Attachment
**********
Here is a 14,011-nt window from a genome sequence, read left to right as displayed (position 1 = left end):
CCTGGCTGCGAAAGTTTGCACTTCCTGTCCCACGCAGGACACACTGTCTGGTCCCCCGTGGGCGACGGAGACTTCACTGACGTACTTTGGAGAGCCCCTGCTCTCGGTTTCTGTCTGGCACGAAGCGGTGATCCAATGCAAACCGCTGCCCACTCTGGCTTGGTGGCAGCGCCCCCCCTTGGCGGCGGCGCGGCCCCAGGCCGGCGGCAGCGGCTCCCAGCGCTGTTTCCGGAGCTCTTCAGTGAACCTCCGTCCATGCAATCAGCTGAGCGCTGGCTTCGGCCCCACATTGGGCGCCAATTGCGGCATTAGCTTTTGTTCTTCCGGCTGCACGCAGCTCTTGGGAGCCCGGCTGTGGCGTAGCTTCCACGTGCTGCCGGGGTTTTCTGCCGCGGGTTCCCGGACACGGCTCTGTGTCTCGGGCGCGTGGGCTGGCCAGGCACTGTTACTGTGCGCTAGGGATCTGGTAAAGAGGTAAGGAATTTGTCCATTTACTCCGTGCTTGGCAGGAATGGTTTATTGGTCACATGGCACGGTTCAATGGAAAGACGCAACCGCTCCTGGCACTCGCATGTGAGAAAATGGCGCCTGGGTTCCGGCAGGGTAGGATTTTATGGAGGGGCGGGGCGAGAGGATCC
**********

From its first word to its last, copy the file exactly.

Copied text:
Here is a 14,011-nt window from a genome sequence, read left to right as displayed (position 1 = left end):
CCTGGCTGCGAAAGTTTGCACTTCCTGTCCCACGCAGGACACACTGTCTGGTCCCCCGTGGGCGACGGAGACTTCACTGACGTACTTTGGAGAGCCCCTGCTCTCGGTTTCTGTCTGGCACGAAGCGGTGATCCAATGCAAACCGCTGCCCACTCTGGCTTGGTGGCAGCGCCCCCCCTTGGCGGCGGCGCGGCCCCAGGCCGGCGGCAGCGGCTCCCAGCGCTGTTTCCGGAGCTCTTCAGTGAACCTCCGTCCATGCAATCAGCTGAGCGCTGGCTTCGGCCCCACATTGGGCGCCAATTGCGGCATTAGCTTTTGTTCTTCCGGCTGCACGCAGCTCTTGGGAGCCCGGCTGTGGCGTAGCTTCCACGTGCTGCCGGGGTTTTCTGCCGCGGGTTCCCGGACACGGCTCTGTGTCTCGGGCGCGTGGGCTGGCCAGGCACTGTTACTGTGCGCTAGGGATCTGGTAAAGAGGTAAGGAATTTGTCCATTTACTCCGTGCTTGGCAGGAATGGTTTATTGGTCACATGGCACGGTTCAATGGAAAGACGCAACCGCTCCTGGCACTCGCATGTGAGAAAATGGCGCCTGGGTTCCGGCAGGGTAGGATTTTATGGAGGGGCGGGGCGAGAGGATCC